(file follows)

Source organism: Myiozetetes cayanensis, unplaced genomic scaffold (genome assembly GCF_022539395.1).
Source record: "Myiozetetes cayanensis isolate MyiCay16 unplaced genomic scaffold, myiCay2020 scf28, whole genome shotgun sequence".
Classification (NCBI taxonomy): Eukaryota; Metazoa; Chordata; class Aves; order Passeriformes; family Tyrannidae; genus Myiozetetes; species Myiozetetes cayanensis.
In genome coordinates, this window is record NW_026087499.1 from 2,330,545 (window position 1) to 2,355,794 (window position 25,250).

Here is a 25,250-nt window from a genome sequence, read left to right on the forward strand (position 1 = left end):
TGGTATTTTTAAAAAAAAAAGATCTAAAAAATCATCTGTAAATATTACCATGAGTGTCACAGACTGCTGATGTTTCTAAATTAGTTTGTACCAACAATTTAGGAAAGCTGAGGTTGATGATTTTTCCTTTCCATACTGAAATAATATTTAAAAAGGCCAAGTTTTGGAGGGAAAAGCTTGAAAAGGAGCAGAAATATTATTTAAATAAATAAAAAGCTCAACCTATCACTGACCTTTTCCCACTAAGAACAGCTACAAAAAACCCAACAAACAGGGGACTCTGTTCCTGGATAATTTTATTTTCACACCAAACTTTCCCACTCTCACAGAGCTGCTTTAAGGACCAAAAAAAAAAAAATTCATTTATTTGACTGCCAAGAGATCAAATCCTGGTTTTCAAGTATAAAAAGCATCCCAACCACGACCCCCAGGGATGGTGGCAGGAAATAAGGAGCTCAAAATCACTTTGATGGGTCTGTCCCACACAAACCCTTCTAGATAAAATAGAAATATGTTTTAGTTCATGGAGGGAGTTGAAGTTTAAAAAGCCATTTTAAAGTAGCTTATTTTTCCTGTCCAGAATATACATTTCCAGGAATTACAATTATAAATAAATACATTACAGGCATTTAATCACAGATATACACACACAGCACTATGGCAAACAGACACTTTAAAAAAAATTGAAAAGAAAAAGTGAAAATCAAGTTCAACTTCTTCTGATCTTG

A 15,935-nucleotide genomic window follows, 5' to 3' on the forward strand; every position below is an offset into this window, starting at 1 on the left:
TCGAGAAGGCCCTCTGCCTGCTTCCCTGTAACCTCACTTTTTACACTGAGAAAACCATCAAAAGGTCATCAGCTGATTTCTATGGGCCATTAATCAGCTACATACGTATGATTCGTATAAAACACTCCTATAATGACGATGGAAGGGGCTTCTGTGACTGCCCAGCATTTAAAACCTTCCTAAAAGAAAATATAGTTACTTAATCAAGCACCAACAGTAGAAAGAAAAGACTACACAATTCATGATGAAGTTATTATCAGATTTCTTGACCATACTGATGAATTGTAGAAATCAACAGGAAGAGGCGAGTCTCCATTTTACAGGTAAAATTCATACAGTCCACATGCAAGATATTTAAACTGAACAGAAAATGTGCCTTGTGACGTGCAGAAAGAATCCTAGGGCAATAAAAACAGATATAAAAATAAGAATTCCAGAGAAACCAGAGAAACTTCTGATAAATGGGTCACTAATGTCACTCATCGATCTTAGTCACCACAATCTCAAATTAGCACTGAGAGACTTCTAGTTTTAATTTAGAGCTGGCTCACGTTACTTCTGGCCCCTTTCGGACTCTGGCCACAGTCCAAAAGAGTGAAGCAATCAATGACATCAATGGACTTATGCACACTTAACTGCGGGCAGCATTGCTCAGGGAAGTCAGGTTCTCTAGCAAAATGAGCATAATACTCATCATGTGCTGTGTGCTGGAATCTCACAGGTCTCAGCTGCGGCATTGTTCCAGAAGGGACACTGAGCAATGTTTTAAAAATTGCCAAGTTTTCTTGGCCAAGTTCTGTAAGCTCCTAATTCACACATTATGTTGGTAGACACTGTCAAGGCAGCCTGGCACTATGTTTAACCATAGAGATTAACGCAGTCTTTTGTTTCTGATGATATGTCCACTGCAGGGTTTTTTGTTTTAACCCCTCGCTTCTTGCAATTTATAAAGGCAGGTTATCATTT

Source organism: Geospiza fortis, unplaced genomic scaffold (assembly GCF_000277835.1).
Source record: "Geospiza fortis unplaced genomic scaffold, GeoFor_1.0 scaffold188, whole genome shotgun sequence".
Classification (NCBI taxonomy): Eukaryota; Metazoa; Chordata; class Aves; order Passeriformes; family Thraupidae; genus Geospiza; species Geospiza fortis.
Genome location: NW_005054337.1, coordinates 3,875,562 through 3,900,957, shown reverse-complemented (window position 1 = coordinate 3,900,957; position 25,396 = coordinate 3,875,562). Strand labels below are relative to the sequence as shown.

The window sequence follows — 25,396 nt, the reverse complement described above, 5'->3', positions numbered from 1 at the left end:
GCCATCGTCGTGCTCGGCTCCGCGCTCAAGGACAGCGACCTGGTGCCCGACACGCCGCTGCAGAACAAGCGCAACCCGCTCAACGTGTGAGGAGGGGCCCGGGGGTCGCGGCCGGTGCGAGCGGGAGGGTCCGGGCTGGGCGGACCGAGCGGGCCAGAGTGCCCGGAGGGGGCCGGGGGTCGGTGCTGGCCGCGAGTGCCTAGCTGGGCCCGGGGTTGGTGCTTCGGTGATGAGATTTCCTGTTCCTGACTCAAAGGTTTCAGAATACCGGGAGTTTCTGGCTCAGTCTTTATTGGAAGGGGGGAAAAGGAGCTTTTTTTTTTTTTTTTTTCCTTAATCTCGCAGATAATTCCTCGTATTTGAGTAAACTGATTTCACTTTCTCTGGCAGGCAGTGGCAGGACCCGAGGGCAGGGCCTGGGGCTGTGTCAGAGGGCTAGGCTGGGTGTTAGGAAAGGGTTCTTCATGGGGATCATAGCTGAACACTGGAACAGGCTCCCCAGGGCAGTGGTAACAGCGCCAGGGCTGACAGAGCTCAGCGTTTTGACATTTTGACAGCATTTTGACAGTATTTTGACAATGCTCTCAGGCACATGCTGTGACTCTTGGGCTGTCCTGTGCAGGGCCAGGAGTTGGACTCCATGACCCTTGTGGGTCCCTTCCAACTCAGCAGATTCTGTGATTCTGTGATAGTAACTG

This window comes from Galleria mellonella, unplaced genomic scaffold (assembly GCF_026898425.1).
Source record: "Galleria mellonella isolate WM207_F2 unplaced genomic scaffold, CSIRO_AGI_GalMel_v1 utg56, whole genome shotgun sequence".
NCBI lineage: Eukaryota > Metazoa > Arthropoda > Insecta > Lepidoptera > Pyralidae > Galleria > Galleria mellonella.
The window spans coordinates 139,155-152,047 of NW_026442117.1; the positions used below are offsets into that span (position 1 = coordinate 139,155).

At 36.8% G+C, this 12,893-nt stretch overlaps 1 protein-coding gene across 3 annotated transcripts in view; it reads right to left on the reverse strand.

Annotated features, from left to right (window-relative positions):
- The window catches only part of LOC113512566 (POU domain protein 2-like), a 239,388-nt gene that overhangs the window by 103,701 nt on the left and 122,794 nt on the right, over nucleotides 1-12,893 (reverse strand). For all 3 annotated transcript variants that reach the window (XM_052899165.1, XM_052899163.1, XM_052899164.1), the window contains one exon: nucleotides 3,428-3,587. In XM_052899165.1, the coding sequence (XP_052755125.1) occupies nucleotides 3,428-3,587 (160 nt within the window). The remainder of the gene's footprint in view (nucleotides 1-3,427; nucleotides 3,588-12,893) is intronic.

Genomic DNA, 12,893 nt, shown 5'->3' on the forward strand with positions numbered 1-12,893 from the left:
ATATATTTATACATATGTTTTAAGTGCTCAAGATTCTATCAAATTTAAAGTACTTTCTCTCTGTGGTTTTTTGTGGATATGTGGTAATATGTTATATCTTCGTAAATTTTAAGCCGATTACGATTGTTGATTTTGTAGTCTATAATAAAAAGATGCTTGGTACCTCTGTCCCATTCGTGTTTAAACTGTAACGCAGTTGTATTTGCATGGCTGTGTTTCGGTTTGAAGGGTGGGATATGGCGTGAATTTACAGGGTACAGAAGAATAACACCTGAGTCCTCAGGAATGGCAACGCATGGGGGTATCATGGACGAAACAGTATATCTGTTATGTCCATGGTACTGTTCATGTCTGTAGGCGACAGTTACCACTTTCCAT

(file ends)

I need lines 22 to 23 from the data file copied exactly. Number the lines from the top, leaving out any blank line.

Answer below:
Genomic DNA, 12,893 nt, shown 5'->3' on the forward strand with positions numbered 1-12,893 from the left:
ATATATTTATACATATGTTTTAAGTGCTCAAGATTCTATCAAATTTAAAGTACTTTCTCTCTGTGGTTTTTTGTGGATATGTGGTAATATGTTATATCTTCGTAAATTTTAAGCCGATTACGATTGTTGATTTTGTAGTCTATAATAAAAAGATGCTTGGTACCTCTGTCCCATTCGTGTTTAAACTGTAACGCAGTTGTATTTGCATGGCTGTGTTTCGGTTTGAAGGGTGGGATATGGCGTGAATTTACAGGGTACAGAAGAATAACACCTGAGTCCTCAGGAATGGCAACGCATGGGGGTATCATGGACGAAACAGTATATCTGTTATGTCCATGGTACTGTTCATGTCTGTAGGCGACAGTTACCACTTTCCAT